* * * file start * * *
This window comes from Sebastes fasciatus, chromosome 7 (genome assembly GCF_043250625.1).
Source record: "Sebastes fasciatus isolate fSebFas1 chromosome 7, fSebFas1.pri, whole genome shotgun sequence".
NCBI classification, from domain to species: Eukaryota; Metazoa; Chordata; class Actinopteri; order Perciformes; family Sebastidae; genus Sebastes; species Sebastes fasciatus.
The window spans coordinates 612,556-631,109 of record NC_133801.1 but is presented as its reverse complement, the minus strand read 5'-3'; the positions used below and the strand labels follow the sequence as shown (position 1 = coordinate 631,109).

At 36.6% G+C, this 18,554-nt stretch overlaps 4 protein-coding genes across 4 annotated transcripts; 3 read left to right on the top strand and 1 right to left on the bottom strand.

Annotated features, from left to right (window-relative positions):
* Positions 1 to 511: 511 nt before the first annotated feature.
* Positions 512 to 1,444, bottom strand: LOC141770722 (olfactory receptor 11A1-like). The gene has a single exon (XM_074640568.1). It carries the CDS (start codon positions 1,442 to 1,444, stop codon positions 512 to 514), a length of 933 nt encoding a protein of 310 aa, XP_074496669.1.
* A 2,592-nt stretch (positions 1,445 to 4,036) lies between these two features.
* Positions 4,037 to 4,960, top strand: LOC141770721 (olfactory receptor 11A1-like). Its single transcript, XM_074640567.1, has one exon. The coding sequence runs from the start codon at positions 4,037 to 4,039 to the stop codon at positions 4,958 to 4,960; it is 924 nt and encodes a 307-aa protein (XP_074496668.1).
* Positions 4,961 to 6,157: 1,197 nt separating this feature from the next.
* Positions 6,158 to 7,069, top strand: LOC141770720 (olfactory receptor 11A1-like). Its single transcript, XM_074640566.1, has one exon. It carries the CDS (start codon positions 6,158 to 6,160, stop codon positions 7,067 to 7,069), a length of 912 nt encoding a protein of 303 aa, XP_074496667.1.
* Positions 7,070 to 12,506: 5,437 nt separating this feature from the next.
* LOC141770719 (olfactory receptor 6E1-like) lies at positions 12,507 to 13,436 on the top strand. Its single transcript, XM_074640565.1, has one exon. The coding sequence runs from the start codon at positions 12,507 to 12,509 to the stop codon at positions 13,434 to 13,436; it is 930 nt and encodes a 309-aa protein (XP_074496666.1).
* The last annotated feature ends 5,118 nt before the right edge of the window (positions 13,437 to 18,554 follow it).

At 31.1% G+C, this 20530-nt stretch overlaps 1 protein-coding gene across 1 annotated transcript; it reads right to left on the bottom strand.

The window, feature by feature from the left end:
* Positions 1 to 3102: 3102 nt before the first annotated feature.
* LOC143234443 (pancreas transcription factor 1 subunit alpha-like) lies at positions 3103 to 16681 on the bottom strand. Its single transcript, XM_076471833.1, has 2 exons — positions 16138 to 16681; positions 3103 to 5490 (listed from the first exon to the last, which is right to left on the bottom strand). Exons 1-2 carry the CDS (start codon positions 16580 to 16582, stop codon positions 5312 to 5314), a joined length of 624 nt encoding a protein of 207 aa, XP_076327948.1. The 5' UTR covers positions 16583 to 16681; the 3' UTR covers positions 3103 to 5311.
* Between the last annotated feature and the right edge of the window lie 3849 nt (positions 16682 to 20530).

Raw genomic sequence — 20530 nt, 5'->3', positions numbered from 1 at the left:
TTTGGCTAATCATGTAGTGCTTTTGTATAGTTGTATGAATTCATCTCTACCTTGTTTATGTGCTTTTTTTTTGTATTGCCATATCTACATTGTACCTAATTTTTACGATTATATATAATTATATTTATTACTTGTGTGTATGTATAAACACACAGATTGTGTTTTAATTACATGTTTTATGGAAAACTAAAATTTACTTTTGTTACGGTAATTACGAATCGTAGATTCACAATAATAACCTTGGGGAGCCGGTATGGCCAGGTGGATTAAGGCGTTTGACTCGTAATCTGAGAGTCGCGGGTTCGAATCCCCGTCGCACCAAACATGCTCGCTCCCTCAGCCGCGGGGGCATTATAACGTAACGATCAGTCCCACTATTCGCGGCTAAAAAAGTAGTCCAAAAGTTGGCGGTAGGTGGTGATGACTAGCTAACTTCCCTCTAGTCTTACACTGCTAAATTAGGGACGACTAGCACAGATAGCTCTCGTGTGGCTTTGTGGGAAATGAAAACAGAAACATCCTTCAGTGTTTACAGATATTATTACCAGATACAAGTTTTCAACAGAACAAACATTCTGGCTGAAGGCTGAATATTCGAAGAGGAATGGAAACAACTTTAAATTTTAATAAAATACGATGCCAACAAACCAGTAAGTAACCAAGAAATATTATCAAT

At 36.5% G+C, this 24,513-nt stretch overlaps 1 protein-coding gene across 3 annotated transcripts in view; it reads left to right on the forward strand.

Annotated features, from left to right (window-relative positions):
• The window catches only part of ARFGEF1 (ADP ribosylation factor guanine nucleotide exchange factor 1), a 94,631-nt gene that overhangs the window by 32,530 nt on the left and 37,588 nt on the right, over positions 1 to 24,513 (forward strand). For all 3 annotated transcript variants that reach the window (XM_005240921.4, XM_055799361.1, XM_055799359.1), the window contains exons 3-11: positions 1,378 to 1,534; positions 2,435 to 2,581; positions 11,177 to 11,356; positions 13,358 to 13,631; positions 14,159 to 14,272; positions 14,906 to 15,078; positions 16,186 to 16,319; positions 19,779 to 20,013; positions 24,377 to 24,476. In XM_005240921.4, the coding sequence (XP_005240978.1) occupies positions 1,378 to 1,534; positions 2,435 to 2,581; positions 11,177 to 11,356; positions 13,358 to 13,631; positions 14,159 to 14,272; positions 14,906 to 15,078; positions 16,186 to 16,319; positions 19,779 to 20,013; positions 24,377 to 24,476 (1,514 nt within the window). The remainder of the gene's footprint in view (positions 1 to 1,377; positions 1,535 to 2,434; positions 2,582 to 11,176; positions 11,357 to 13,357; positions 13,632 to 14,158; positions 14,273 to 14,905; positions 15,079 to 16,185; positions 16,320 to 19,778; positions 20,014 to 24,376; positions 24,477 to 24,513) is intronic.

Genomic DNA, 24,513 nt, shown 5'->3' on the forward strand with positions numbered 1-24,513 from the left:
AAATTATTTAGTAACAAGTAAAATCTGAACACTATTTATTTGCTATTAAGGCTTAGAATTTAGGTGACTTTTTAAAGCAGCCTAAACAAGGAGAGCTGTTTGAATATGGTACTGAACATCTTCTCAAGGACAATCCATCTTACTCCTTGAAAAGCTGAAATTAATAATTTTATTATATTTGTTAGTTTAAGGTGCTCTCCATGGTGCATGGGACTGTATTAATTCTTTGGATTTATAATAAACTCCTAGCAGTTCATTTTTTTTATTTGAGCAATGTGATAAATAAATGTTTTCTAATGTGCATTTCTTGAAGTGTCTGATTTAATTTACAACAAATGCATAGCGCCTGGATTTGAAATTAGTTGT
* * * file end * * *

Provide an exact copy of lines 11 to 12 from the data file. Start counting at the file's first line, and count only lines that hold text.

* Positions 4,961 to 6,157: 1,197 nt separating this feature from the next.
* Positions 6,158 to 7,069, top strand: LOC141770720 (olfactory receptor 11A1-like). Its single transcript, XM_074640566.1, has one exon. It carries the CDS (start codon positions 6,158 to 6,160, stop codon positions 7,067 to 7,069), a length of 912 nt encoding a protein of 303 aa, XP_074496667.1.